The video and audio surveillance appears to target front counter staff and members of the public who enter the main foyer and front desk areas.
Council appears to be relying in part on its own 2006 Electronic Communication Policy for the 'right' to snoop at will, but this policy is silent about the right to privacy of third party users of council premises and, says nothing about audio surveillance of the front counters at Maclean and Grafton chambers.
A ratepayer, concerned that their privacy could be invaded, brought the issue up with the Review.
Not all conversations, particularly at Maclean, where the space incorporates a Centrelink access point, are necessarily between council staff and the public.
Clarence Valley Council’s general manager, Scott Greensill, responded to the Review’s October 30 enquiry in a written statement on Monday November 3.
He said CCTV (audio and video) surveillance has been undertaken at council foyers in Maclean and Grafton since late 2011......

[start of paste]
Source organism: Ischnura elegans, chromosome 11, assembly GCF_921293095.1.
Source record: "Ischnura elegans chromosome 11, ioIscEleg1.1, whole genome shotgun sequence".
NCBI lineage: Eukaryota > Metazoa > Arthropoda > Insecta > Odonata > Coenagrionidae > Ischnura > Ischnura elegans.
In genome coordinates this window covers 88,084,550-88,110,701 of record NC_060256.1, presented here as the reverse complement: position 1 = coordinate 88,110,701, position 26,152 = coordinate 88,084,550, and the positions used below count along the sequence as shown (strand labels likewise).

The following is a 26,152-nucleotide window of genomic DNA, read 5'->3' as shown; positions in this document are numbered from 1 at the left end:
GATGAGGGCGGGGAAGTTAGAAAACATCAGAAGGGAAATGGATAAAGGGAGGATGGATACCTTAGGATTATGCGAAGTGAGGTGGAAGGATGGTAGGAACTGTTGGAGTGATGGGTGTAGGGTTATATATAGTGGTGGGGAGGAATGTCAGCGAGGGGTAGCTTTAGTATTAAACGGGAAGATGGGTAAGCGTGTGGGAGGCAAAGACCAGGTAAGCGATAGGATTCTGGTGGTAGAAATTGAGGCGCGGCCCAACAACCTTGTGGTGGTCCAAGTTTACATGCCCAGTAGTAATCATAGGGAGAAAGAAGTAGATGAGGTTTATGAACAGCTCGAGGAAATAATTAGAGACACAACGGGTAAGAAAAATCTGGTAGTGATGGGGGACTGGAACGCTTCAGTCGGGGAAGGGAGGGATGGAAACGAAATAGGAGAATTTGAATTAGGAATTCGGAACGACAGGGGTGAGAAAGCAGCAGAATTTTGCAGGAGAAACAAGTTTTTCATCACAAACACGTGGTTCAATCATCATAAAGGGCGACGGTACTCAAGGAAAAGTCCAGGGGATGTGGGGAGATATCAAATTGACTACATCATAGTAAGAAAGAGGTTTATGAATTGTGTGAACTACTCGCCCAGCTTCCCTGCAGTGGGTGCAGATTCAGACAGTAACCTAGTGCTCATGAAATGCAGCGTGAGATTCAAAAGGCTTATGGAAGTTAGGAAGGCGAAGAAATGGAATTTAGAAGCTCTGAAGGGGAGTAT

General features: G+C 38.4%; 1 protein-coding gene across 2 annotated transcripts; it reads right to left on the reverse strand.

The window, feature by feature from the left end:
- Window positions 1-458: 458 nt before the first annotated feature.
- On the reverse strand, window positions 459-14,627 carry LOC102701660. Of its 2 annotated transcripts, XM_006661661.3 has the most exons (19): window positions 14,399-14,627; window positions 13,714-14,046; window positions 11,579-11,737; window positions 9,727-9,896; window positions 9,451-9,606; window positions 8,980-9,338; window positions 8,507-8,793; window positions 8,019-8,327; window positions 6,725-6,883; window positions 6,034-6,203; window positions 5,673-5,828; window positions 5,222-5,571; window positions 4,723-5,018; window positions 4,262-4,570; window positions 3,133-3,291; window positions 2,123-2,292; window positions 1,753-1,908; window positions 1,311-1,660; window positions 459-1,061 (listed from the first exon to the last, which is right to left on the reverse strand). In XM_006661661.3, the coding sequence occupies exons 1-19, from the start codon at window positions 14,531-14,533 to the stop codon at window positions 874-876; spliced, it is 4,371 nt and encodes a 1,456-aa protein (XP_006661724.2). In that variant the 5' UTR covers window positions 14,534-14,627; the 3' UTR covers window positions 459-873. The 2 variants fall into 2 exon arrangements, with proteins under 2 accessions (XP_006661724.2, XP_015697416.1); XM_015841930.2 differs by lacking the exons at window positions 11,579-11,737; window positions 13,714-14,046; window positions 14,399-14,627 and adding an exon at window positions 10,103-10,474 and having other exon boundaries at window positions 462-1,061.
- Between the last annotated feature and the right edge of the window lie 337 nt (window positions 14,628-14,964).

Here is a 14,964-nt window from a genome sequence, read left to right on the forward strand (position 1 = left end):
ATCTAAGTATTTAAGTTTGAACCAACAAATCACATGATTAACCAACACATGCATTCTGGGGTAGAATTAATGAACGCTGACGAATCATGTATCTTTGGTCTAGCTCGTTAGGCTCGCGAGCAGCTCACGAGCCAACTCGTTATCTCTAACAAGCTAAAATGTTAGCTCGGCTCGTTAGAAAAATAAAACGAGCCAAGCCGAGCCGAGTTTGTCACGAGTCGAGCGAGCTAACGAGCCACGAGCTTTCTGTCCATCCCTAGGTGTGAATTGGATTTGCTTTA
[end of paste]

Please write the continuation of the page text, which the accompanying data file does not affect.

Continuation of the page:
The Grafton foyer displayed a sign warning that both video and audio were being recorded at the time of the Review’s enquiry.
The Review lodged a further enquiry with the NSW Department of Justice, regarding which legislations were applicable: “The Workplace Surveillance Act 2005 does not apply to audio surveillance,” the department wrote.
“The Surveillance Devices Act 2007 prohibits the audio recording of private conversations without consent.
“‘Private conversations’ are defined to mean those where the circumstances reasonably indicate that the people having the conversation desire that it only be listened to by themselves, or by other persons with their consent.
“A conversation which occurs in circumstances where it can be reasonably expected that it will be overheard is not a private conversation.
“Private conversations can be recorded in some situations with the consent of a principal party [perhaps the council in this situation] to the conversation for specified purposes, for example, protecting the lawful interests of that principal party.
“Whether or not a conversation is private will depend on the factual circumstances of the individual matter.
“The Attorney General cannot however provide legal advice or comment in relation to the particular matter referred to in the request.”